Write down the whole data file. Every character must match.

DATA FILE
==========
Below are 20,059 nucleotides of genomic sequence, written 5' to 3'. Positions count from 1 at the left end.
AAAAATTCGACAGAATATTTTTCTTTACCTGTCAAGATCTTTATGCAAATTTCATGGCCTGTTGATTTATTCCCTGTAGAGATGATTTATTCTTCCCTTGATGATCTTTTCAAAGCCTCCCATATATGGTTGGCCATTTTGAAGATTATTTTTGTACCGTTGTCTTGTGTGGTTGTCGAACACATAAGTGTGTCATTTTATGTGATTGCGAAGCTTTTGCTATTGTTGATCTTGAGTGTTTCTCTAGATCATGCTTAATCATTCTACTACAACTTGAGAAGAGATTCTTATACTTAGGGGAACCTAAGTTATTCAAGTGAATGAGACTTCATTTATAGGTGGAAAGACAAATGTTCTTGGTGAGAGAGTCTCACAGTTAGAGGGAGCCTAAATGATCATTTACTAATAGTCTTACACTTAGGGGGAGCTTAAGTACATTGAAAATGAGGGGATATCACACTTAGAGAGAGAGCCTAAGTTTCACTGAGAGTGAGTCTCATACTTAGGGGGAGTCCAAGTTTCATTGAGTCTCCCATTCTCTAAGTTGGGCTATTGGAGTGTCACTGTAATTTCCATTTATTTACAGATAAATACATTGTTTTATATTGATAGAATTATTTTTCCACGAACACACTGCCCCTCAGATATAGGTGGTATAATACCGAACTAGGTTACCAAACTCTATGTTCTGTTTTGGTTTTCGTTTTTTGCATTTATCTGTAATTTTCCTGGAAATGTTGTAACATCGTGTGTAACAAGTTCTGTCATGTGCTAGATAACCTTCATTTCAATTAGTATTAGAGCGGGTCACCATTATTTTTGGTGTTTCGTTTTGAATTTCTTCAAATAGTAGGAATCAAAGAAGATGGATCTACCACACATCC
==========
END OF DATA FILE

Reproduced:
Below are 20,059 nucleotides of genomic sequence, written 5' to 3'. Positions count from 1 at the left end.
AAAAATTCGACAGAATATTTTTCTTTACCTGTCAAGATCTTTATGCAAATTTCATGGCCTGTTGATTTATTCCCTGTAGAGATGATTTATTCTTCCCTTGATGATCTTTTCAAAGCCTCCCATATATGGTTGGCCATTTTGAAGATTATTTTTGTACCGTTGTCTTGTGTGGTTGTCGAACACATAAGTGTGTCATTTTATGTGATTGCGAAGCTTTTGCTATTGTTGATCTTGAGTGTTTCTCTAGATCATGCTTAATCATTCTACTACAACTTGAGAAGAGATTCTTATACTTAGGGGAACCTAAGTTATTCAAGTGAATGAGACTTCATTTATAGGTGGAAAGACAAATGTTCTTGGTGAGAGAGTCTCACAGTTAGAGGGAGCCTAAATGATCATTTACTAATAGTCTTACACTTAGGGGGAGCTTAAGTACATTGAAAATGAGGGGATATCACACTTAGAGAGAGAGCCTAAGTTTCACTGAGAGTGAGTCTCATACTTAGGGGGAGTCCAAGTTTCATTGAGTCTCCCATTCTCTAAGTTGGGCTATTGGAGTGTCACTGTAATTTCCATTTATTTACAGATAAATACATTGTTTTATATTGATAGAATTATTTTTCCACGAACACACTGCCCCTCAGATATAGGTGGTATAATACCGAACTAGGTTACCAAACTCTATGTTCTGTTTTGGTTTTCGTTTTTTGCATTTATCTGTAATTTTCCTGGAAATGTTGTAACATCGTGTGTAACAAGTTCTGTCATGTGCTAGATAACCTTCATTTCAATTAGTATTAGAGCGGGTCACCATTATTTTTGGTGTTTCGTTTTGAATTTCTTCAAATAGTAGGAATCAAAGAAGATGGATCTACCACACATCC